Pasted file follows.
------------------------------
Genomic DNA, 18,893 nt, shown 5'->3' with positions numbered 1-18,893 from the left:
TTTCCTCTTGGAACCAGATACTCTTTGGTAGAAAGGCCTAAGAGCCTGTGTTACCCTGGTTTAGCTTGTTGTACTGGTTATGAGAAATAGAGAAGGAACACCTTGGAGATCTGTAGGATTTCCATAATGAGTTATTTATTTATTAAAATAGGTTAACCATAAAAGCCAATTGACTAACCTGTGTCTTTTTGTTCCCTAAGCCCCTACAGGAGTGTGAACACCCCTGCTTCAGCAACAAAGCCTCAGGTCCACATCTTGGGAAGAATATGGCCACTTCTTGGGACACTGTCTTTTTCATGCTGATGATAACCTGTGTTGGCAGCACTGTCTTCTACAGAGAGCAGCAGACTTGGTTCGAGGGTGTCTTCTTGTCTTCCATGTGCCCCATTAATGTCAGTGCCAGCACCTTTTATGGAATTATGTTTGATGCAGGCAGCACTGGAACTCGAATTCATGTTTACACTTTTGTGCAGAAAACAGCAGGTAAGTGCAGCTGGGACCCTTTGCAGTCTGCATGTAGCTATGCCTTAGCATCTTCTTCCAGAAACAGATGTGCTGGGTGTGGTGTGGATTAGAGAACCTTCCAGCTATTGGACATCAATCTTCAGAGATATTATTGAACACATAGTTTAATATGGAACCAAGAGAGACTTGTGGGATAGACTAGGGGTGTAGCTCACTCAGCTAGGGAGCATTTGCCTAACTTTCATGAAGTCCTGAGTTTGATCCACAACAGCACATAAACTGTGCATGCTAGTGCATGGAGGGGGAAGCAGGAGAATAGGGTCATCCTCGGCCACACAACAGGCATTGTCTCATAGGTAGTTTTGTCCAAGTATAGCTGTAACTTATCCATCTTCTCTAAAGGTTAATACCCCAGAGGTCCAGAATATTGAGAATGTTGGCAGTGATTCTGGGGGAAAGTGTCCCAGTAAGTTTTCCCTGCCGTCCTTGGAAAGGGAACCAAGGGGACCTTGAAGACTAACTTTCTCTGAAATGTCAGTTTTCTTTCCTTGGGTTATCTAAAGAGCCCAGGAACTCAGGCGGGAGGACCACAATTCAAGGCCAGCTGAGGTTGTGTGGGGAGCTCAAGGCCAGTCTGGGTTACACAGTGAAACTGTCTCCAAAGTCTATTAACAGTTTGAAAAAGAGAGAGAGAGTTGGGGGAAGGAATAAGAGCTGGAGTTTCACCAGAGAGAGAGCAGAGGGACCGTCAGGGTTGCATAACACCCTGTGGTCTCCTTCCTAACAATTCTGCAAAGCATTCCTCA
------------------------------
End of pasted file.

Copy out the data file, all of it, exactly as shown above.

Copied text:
Genomic DNA, 18,893 nt, shown 5'->3' with positions numbered 1-18,893 from the left:
TTTCCTCTTGGAACCAGATACTCTTTGGTAGAAAGGCCTAAGAGCCTGTGTTACCCTGGTTTAGCTTGTTGTACTGGTTATGAGAAATAGAGAAGGAACACCTTGGAGATCTGTAGGATTTCCATAATGAGTTATTTATTTATTAAAATAGGTTAACCATAAAAGCCAATTGACTAACCTGTGTCTTTTTGTTCCCTAAGCCCCTACAGGAGTGTGAACACCCCTGCTTCAGCAACAAAGCCTCAGGTCCACATCTTGGGAAGAATATGGCCACTTCTTGGGACACTGTCTTTTTCATGCTGATGATAACCTGTGTTGGCAGCACTGTCTTCTACAGAGAGCAGCAGACTTGGTTCGAGGGTGTCTTCTTGTCTTCCATGTGCCCCATTAATGTCAGTGCCAGCACCTTTTATGGAATTATGTTTGATGCAGGCAGCACTGGAACTCGAATTCATGTTTACACTTTTGTGCAGAAAACAGCAGGTAAGTGCAGCTGGGACCCTTTGCAGTCTGCATGTAGCTATGCCTTAGCATCTTCTTCCAGAAACAGATGTGCTGGGTGTGGTGTGGATTAGAGAACCTTCCAGCTATTGGACATCAATCTTCAGAGATATTATTGAACACATAGTTTAATATGGAACCAAGAGAGACTTGTGGGATAGACTAGGGGTGTAGCTCACTCAGCTAGGGAGCATTTGCCTAACTTTCATGAAGTCCTGAGTTTGATCCACAACAGCACATAAACTGTGCATGCTAGTGCATGGAGGGGGAAGCAGGAGAATAGGGTCATCCTCGGCCACACAACAGGCATTGTCTCATAGGTAGTTTTGTCCAAGTATAGCTGTAACTTATCCATCTTCTCTAAAGGTTAATACCCCAGAGGTCCAGAATATTGAGAATGTTGGCAGTGATTCTGGGGGAAAGTGTCCCAGTAAGTTTTCCCTGCCGTCCTTGGAAAGGGAACCAAGGGGACCTTGAAGACTAACTTTCTCTGAAATGTCAGTTTTCTTTCCTTGGGTTATCTAAAGAGCCCAGGAACTCAGGCGGGAGGACCACAATTCAAGGCCAGCTGAGGTTGTGTGGGGAGCTCAAGGCCAGTCTGGGTTACACAGTGAAACTGTCTCCAAAGTCTATTAACAGTTTGAAAAAGAGAGAGAGAGTTGGGGGAAGGAATAAGAGCTGGAGTTTCACCAGAGAGAGAGCAGAGGGACCGTCAGGGTTGCATAACACCCTGTGGTCTCCTTCCTAACAATTCTGCAAAGCATTCCTCA